If you’ve ever felt guilty for sitting at your desk during work hours daydreaming about all the other things you’d rather be doing, feel guilty no more! A new study has shown that daydreaming might actually be a good thing.
The study which was published in the journal, Psychological Science, shows that people whose minds wander during simple tasks may actually have a higher capacity for working memory. Working memory is what enables us to think about multiple things at once, and has been linked with intelligence (such as IQ score and reading comprehension).
According to a statement by study researcher Jonathan Smallwood of the Max Planck Institute for Human Cognitive and Brain Science, “people who have additional working memory resources deploy them to think about things other than what they’re doing.”
Researchers had study participants do one of two tasks. One task was to press a button when they saw a certain letter come across a screen. The second task was to tap in sync with their own breathing. The researchers checked in from time to time with the study participants as they completed the two tasks, in order to see if their minds were wandering, then tested their working memory by having them complete a task where they had to recall alphabet letters that had been mixed in with simple math questions.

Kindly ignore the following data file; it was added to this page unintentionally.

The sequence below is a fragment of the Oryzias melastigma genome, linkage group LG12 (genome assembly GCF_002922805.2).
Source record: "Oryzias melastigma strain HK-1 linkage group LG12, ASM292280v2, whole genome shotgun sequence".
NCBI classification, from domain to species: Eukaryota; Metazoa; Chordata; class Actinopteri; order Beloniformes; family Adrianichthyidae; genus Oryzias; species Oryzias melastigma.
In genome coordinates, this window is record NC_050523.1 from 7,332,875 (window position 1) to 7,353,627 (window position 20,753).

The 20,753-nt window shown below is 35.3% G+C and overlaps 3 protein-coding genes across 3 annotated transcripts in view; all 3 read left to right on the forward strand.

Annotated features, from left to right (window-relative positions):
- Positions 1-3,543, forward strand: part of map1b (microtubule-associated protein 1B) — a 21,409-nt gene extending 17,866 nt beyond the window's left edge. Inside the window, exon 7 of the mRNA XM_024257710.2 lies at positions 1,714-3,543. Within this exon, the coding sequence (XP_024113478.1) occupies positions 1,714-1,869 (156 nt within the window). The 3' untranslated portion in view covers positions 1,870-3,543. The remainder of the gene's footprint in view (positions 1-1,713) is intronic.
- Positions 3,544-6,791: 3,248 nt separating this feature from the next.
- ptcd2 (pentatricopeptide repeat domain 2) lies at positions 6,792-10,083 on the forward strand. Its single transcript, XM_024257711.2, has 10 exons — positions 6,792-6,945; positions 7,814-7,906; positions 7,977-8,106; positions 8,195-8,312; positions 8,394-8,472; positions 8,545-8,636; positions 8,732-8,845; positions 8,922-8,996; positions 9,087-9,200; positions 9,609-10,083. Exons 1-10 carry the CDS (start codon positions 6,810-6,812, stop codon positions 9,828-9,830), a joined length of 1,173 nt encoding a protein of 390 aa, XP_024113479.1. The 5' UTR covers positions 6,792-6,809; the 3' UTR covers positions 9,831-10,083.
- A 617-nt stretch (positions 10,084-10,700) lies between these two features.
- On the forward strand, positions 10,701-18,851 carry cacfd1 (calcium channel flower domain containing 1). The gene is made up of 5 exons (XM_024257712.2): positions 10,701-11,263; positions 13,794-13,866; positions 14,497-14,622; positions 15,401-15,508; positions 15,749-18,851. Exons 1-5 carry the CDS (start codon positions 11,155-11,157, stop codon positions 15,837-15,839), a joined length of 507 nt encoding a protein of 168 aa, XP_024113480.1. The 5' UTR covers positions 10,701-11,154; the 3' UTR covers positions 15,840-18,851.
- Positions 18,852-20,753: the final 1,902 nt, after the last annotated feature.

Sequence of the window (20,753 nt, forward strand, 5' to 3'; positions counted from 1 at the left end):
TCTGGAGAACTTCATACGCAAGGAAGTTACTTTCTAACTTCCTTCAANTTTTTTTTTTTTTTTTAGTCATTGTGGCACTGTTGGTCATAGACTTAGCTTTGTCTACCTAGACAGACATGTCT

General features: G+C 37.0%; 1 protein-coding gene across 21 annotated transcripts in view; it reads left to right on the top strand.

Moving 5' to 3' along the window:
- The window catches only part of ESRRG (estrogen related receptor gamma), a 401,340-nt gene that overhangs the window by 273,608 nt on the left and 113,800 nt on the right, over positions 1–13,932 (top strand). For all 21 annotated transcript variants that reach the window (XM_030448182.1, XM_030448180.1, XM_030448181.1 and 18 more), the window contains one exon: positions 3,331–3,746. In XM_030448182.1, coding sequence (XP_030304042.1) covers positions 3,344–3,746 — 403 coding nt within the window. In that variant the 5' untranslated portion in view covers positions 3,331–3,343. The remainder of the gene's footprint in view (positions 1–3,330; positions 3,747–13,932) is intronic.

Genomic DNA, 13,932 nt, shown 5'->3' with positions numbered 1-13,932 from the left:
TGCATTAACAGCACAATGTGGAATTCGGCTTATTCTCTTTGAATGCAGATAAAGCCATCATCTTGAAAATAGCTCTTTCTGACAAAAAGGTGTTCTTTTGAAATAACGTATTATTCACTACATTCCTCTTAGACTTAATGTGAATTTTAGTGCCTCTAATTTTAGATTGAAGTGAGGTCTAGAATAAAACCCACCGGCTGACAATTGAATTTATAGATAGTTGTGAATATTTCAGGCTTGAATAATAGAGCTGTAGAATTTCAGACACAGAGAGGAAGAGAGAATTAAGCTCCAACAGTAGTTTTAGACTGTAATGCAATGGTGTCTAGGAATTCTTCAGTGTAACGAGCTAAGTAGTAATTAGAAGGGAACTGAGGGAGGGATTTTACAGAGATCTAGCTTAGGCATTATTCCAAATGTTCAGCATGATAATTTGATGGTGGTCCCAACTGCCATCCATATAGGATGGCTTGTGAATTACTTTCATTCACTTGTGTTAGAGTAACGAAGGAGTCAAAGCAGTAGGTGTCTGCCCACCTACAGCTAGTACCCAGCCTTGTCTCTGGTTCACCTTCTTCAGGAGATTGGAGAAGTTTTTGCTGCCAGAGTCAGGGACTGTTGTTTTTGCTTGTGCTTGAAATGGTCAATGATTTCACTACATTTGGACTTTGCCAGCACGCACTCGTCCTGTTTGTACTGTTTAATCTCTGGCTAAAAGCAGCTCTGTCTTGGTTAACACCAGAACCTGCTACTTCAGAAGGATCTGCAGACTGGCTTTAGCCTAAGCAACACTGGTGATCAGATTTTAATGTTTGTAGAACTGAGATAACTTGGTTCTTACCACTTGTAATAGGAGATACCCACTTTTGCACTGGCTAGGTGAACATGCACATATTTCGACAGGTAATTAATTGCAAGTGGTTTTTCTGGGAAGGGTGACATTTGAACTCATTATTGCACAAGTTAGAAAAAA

They found that the people whose minds wandered during the first task were also the ones who had a greater working memory.
“Our results suggest that the sorts of planning that people do quite often in daily life — when they’re on the bus, when they’re cycling to work, when they’re in the shower — are probably supported by working memory. Their brains are trying to allocate resources to the most pressing problems.”
Other studies in the past have also found that daydreaming, or simply taking a mental break, is healthy for your brain, especially when it comes to memory making. So the next time your mind wanders off in the middle of a conversation, don’t feel bad about it, you’ve got the perfect excuse … your brain has better, more important things to do.